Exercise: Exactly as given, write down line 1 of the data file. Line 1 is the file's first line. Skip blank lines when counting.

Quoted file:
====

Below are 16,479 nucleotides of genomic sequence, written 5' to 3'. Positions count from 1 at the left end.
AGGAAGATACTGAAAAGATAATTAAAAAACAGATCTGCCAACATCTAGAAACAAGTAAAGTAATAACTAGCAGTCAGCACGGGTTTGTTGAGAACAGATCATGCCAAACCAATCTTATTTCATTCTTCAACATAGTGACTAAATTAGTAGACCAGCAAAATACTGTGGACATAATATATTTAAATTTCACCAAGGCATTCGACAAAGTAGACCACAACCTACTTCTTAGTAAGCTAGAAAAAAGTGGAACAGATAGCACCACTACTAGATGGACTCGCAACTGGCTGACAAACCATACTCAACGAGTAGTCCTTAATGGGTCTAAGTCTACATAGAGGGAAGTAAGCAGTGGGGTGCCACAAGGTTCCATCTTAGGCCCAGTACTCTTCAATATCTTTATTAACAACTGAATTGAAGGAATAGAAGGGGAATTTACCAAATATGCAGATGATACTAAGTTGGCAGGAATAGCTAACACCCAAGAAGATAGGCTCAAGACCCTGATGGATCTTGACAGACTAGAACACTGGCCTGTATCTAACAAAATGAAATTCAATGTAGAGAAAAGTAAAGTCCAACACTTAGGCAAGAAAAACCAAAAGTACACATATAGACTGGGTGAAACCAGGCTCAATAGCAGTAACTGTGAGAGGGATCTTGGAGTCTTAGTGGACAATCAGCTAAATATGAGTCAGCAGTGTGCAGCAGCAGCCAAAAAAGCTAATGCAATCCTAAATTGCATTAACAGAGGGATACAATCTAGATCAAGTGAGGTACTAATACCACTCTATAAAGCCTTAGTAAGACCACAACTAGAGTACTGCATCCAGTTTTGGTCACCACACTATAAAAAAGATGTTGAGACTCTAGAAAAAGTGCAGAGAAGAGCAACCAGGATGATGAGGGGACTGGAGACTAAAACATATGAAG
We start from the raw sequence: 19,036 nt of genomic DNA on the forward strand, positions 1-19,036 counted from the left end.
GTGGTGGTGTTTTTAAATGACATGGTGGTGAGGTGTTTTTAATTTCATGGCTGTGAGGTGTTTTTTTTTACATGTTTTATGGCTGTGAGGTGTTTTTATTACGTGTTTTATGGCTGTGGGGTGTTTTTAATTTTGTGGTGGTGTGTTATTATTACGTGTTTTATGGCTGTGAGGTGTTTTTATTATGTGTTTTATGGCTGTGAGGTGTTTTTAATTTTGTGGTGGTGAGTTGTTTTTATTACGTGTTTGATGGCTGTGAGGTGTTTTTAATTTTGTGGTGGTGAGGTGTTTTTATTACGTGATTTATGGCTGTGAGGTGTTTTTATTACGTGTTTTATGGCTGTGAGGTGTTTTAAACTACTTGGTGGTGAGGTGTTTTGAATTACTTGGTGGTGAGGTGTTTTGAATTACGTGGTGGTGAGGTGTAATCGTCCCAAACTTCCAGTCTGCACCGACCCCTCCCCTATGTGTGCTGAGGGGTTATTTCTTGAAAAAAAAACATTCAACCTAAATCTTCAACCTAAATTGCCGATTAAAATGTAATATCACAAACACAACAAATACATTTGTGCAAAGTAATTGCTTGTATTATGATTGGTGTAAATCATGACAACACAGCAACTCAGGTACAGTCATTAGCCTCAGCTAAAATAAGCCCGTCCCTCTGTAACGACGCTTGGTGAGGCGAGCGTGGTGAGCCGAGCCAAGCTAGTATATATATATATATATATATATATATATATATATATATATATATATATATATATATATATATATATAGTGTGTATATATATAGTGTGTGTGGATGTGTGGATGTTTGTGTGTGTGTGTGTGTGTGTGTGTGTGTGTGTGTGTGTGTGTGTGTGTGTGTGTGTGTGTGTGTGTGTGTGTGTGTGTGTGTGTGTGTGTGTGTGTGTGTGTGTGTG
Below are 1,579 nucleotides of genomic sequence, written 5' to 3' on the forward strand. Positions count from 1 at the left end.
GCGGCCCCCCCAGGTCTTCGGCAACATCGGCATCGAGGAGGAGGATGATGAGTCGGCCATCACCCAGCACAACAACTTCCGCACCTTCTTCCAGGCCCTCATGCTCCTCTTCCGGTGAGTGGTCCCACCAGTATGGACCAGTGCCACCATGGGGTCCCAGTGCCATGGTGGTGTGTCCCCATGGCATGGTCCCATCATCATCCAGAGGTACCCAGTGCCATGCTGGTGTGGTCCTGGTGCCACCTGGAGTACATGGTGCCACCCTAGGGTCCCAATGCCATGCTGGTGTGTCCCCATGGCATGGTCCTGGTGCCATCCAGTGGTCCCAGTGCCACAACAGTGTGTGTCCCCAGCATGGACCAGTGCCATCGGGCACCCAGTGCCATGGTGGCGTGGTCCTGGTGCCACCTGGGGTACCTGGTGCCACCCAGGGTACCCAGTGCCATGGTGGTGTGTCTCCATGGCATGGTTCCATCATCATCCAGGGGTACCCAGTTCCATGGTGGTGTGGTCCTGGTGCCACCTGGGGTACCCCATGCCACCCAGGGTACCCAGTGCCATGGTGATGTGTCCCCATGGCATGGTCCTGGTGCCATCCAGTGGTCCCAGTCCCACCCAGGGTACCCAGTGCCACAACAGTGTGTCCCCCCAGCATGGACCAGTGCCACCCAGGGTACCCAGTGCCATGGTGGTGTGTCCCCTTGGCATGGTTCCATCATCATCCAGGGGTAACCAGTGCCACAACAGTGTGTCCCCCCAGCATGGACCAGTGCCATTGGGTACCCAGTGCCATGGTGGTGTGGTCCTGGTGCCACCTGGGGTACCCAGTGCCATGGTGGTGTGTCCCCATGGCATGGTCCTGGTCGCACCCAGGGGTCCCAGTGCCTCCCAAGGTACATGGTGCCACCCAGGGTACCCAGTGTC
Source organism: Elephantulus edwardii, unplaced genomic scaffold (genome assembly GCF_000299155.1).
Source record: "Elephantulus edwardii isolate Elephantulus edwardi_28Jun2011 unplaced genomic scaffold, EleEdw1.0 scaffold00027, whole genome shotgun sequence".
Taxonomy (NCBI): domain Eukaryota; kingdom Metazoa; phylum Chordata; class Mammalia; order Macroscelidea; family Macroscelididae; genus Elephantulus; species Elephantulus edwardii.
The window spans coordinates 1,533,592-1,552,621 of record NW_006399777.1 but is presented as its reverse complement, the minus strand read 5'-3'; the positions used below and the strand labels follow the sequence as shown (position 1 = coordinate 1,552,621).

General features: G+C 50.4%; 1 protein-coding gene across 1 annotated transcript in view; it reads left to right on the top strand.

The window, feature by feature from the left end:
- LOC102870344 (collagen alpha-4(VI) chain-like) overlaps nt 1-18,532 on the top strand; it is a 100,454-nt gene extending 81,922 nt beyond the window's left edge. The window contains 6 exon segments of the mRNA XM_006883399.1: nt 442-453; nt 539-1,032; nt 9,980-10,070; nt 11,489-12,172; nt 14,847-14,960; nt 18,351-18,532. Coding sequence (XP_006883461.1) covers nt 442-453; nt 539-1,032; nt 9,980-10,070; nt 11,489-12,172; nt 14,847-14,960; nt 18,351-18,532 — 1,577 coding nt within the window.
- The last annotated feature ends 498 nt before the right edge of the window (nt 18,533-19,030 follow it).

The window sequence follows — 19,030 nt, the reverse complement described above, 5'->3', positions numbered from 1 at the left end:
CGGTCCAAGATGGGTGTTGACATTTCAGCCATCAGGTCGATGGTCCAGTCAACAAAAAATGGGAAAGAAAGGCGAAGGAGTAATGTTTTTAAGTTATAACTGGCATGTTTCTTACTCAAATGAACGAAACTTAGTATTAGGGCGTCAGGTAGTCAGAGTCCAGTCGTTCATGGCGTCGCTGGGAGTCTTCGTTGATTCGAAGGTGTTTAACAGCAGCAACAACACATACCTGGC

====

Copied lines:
Below are 16,479 nucleotides of genomic sequence, written 5' to 3'. Positions count from 1 at the left end.